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A regular subject of discussion on neonatal ward rounds is the rate of weight gain in preterm infants. This is because we believe that good nutrition is important for optimal body growth, including brain growth and development. In this issue, Andrews et al 1 demonstrate that it is possible to get close to what many consider the holy grail of preterm nutrition, which is matching the rate of fetal growth as displayed on the WHO preterm growth chart. In this article, we identify some of the difficulties with this concept and suggest priorities for research.
The fetal-neonatal transition in preterm infants
The third trimester of pregnancy is a period of rapid growth. Normal fetal physiology is abruptly challenged at the time of preterm delivery, by the difficulty in sustaining the rate of nutrient supply, and as a result of major changes in environment including: (1) air breathing and increased tissue oxygen availability; (2) milk feeding; and (3) bacterial colonisation. The physiological alterations, including major changes in gene expression resulting from adaptation to these new conditions, mean that the use of fetal growth as a standard for preterm infants, and assumptions about weight gain as a surrogate for the quality of neonatal tissue growth need to be considered carefully.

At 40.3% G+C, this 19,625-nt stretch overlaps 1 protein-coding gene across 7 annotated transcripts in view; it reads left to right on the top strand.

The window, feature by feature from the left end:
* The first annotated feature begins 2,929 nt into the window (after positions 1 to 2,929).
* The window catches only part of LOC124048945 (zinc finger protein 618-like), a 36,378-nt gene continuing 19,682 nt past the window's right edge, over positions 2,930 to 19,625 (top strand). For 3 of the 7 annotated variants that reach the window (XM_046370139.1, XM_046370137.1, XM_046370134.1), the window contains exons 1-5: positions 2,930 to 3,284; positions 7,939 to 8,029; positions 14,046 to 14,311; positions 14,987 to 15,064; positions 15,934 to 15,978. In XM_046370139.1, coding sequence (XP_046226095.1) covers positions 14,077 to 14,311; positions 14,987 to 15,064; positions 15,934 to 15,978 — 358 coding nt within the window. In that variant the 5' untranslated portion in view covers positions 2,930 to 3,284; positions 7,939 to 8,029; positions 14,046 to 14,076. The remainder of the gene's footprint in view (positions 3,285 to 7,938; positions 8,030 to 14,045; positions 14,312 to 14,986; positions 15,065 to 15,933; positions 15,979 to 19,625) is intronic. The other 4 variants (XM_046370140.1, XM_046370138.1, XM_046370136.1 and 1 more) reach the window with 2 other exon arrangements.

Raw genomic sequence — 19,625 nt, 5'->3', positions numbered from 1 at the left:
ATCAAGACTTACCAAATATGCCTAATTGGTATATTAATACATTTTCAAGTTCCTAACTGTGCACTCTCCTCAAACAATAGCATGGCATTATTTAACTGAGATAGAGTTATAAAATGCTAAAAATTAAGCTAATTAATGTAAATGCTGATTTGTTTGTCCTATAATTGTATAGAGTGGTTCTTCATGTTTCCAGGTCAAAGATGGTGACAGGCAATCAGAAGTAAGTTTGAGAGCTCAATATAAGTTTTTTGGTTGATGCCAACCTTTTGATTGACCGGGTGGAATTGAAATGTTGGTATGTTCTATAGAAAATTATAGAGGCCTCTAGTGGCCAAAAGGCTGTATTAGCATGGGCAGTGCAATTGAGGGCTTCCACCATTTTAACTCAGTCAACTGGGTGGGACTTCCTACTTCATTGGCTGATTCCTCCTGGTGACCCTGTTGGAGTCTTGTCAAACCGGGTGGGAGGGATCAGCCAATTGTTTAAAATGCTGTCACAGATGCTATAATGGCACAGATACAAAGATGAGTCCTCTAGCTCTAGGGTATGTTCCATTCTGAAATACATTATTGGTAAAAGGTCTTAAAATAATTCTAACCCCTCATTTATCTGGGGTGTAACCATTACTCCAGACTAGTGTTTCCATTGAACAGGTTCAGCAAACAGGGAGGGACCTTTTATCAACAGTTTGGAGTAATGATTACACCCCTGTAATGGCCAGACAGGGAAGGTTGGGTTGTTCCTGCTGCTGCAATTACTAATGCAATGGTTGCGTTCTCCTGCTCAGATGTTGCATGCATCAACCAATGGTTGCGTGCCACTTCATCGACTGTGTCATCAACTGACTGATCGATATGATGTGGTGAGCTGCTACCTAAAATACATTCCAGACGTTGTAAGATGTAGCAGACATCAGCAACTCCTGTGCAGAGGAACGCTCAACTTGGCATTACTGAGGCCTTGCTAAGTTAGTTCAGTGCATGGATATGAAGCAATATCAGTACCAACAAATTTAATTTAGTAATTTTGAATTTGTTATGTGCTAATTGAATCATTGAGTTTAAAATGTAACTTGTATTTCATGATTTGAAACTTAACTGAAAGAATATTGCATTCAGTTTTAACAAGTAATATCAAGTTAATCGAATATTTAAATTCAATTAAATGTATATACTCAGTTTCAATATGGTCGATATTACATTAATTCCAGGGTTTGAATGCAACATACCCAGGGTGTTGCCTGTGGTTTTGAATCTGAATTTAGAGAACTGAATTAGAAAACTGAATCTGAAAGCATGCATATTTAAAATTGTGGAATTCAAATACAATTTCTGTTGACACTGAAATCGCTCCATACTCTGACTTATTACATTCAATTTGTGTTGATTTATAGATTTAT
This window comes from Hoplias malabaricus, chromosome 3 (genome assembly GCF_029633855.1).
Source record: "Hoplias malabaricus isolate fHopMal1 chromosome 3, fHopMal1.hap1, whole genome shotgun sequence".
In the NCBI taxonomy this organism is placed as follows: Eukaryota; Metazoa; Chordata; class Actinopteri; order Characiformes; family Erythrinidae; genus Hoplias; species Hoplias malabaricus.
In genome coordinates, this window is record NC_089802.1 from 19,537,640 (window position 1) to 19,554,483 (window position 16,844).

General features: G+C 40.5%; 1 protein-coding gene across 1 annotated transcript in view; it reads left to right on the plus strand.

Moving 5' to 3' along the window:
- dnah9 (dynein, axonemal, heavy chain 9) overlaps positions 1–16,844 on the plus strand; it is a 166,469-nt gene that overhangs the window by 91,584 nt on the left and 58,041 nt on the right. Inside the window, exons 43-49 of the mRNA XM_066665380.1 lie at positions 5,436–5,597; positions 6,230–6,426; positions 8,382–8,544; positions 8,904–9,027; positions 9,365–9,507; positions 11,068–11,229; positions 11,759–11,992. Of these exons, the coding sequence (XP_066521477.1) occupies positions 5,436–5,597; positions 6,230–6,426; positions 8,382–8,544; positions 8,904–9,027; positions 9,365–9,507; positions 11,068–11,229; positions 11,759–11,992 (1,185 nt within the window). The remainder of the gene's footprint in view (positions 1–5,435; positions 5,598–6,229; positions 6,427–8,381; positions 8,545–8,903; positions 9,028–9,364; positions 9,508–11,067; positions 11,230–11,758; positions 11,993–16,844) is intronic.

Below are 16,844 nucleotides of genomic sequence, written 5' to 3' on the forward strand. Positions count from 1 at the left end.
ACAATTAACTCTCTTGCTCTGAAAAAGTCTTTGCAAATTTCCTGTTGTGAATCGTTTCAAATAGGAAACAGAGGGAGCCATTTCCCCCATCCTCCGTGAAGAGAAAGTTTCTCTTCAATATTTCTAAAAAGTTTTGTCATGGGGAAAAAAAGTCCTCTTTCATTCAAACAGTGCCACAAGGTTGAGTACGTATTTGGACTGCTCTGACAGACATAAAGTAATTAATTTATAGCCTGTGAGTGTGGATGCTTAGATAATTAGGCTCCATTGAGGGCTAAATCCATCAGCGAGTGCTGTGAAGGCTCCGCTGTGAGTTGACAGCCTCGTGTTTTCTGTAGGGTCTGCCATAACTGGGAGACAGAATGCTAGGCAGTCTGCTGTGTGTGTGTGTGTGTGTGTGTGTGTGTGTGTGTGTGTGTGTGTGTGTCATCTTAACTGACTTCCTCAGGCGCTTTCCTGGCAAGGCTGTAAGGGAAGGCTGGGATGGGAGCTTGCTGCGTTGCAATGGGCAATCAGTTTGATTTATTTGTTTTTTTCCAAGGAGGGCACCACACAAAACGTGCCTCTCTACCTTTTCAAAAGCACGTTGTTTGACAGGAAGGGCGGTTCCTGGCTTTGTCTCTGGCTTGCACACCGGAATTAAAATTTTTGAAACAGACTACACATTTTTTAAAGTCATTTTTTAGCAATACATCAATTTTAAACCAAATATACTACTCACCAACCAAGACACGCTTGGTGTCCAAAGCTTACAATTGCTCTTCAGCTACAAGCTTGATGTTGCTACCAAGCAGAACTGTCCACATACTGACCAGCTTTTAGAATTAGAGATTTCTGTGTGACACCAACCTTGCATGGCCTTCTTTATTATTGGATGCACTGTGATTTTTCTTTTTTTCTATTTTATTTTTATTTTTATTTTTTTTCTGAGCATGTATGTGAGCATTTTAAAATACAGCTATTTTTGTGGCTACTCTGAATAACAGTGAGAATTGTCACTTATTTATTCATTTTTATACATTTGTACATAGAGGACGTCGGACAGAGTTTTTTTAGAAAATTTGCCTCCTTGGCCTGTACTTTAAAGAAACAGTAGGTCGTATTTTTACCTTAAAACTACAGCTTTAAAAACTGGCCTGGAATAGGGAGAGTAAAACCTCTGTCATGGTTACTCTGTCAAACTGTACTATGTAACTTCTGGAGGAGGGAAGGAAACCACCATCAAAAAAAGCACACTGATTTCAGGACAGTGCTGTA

Very low birthweight preterm infants frequently develop an early fall-off in neonatal weight centile level (‘centile lag’) when assessed against a fetal growth standard and tend to occupy a lower weight centile at discharge than at birth.2 This is accompanied by a nutrient deficit when compared with the same period in fetal life.3 Much has been made of the correlation between a greater centile lag in the neonatal period and neurodevelopmental impairment4 despite the likelihood of residual confounding factors and the lack of data from intervention trials. This has encouraged the assumption that the greater the weight …
Contributors GM and ALD drafted the article. AJD and NDE extensively edited the article. All authors are content with the submitted version which we feel is a reflection of joint work by all the authors.
Funding The authors have not declared a specific grant for this research from any funding agency in the public, commercial or not-for-profit sectors.
Competing interests GM reports personal fees from Nutricia and personal fees from Danone, outside the submitted work. NDE reports research funding from Prolacta Biosciences US and Danone Early Life Nutrition, as well as speaker fees from Baxter and Nestle Nutrition Institute outside the submitted work.
Provenance and peer review Commissioned; internally peer reviewed.
Data sharing statement There are no additional data available.
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